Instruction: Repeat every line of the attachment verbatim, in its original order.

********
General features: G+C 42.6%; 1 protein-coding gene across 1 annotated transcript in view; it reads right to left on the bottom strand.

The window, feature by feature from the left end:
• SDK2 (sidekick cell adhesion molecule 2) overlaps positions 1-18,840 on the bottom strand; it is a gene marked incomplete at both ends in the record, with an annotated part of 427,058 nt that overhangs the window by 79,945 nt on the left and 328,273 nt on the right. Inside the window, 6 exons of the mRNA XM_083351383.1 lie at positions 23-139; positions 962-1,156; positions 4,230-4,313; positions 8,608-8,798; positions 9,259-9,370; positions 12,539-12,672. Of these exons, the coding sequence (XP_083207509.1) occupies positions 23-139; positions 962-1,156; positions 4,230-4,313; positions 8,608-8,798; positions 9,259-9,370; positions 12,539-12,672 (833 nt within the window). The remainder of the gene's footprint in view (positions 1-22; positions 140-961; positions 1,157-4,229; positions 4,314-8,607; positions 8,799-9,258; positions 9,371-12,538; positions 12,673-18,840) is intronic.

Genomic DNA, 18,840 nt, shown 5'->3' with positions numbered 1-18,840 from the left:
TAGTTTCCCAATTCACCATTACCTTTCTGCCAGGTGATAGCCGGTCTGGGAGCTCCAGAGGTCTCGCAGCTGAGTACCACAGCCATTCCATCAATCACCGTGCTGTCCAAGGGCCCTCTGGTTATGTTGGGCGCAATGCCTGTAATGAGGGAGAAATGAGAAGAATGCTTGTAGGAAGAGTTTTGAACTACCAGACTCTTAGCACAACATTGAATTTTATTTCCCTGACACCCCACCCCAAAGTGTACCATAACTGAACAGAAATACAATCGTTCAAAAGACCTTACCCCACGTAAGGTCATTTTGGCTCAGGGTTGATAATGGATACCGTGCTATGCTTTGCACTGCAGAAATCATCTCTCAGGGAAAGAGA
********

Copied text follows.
General features: G+C 42.6%; 1 protein-coding gene across 1 annotated transcript in view; it reads right to left on the bottom strand.

The window, feature by feature from the left end:
• SDK2 (sidekick cell adhesion molecule 2) overlaps positions 1-18,840 on the bottom strand; it is a gene marked incomplete at both ends in the record, with an annotated part of 427,058 nt that overhangs the window by 79,945 nt on the left and 328,273 nt on the right. Inside the window, 6 exons of the mRNA XM_083351383.1 lie at positions 23-139; positions 962-1,156; positions 4,230-4,313; positions 8,608-8,798; positions 9,259-9,370; positions 12,539-12,672. Of these exons, the coding sequence (XP_083207509.1) occupies positions 23-139; positions 962-1,156; positions 4,230-4,313; positions 8,608-8,798; positions 9,259-9,370; positions 12,539-12,672 (833 nt within the window). The remainder of the gene's footprint in view (positions 1-22; positions 140-961; positions 1,157-4,229; positions 4,314-8,607; positions 8,799-9,258; positions 9,371-12,538; positions 12,673-18,840) is intronic.

Genomic DNA, 18,840 nt, shown 5'->3' with positions numbered 1-18,840 from the left:
TAGTTTCCCAATTCACCATTACCTTTCTGCCAGGTGATAGCCGGTCTGGGAGCTCCAGAGGTCTCGCAGCTGAGTACCACAGCCATTCCATCAATCACCGTGCTGTCCAAGGGCCCTCTGGTTATGTTGGGCGCAATGCCTGTAATGAGGGAGAAATGAGAAGAATGCTTGTAGGAAGAGTTTTGAACTACCAGACTCTTAGCACAACATTGAATTTTATTTCCCTGACACCCCACCCCAAAGTGTACCATAACTGAACAGAAATACAATCGTTCAAAAGACCTTACCCCACGTAAGGTCATTTTGGCTCAGGGTTGATAATGGATACCGTGCTATGCTTTGCACTGCAGAAATCATCTCTCAGGGAAAGAGA